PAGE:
Circular Economy for Net-Zero Industry Transition

In collaboration with McKinsey & Company

Circular Economy for Net-Zero Industry Transition

In collaboration with
McKinsey & Company

After the power sector, heavy industry is the second-largest source of CO2​ emissions, accounting for 27 percent of all CO2​ emissions worldwide. Four materials – steel, cement, aluminium, and chemicals – are responsible for 60 percent of current industry emissions, a total of 7.1 Gt CO2​ per year.

However, as demand for these materials is expected to increase, current decarbonization measures related to renewable energy and production efficiency will be quickly outpaced by increasing emissions from higher production.

This emissions reduction gap needs to be closed to reach the targets of the Paris Agreement. This can be achieved by effectively transitioning towards new and more circular business practices. Four distinct circular strategies can help to reduce emissions along materials’ life cycles:

  • Increase product utilization​ by maximizing the use cycles of products and components, increasing the intensity of use, ensuring reuse and repurposing, and thus reducing the need for new products
  • Replace materials or products​ with more circular alternatives
  • Reduce the amount of material​ needed per product, e.g., through optimized product design or more efficient production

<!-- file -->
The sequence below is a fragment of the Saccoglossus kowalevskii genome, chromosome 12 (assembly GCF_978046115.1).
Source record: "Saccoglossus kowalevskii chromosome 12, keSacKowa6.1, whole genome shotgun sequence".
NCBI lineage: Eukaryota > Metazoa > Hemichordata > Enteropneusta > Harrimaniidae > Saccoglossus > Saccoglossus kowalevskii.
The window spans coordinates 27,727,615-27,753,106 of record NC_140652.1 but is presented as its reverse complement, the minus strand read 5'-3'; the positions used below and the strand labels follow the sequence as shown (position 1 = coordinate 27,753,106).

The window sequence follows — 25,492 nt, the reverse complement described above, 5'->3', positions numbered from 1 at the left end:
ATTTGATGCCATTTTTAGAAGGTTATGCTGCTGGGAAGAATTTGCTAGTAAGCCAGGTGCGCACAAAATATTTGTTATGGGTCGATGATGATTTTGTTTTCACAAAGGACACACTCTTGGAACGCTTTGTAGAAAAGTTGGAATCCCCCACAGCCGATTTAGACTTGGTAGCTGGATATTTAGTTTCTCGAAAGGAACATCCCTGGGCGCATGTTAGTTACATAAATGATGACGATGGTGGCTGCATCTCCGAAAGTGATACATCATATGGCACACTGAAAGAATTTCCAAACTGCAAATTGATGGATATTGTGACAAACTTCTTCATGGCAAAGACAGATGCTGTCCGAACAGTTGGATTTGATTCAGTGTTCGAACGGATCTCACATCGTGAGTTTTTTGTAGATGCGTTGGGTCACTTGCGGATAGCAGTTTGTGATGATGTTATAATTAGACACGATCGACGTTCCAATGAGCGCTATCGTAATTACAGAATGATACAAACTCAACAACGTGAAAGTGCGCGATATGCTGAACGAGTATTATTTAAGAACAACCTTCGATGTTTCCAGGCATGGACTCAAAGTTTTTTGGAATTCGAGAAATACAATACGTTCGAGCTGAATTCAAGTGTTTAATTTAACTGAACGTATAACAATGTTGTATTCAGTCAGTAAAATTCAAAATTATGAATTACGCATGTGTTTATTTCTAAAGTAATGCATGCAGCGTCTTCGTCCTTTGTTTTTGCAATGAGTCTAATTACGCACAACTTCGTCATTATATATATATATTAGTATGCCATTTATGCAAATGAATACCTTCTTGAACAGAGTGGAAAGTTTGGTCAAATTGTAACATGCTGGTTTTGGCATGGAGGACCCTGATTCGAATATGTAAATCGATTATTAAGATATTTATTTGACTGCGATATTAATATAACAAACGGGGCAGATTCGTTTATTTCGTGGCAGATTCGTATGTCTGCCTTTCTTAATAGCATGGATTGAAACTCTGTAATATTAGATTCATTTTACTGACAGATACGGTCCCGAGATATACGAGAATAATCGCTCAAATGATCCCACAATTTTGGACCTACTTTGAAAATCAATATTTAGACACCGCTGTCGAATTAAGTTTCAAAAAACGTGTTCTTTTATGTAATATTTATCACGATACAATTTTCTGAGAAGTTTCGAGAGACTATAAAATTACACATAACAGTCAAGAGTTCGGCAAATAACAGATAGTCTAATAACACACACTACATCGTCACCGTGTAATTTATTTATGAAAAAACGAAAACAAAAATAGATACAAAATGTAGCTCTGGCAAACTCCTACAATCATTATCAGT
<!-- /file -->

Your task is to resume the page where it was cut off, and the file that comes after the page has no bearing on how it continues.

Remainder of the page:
• Recycle material​ for new products and thereby reduce the need for virgin material

These approaches, however, are often difficult for individual companies to implement alone. In many cases they involve multiple players at different points of the value chain, and sometimes across industries, that traditionally have limited interaction. Industry collaborations are therefore key to implementing and scaling up circular solutions. ​

For the four focus materials, this means bringing together material producers with large industrial users of these materials, namely from the built environment/infrastructure, transportation, consumer goods, packaging, and machinery/mechanical engineering sectors. In addition to industry collaborations, technological innovations and a favorable policy environment are essential to scaling up circular solutions. ​


The decarbonization challenge for hard-to-abate materials

Barriers to implementing Circular Economy approaches

Radical collaboration for a Circular Economy

Some examples of collaborative approaches for circular solutions already exist in practice

Circular Economy case examples for hard-to-abate materials

Several companies have already put circularity at the core of their business model, in many cases through innovative partnerships and collaboration.

While by far not an exhaustive list, the following examples represent a selection of case studies, highlighting the implementation of circular solutions at various points of the value chain and through different levers.

Those circular solutions were achieved through new collaborations, as well as technical innovation and can serve as inspiration across industries.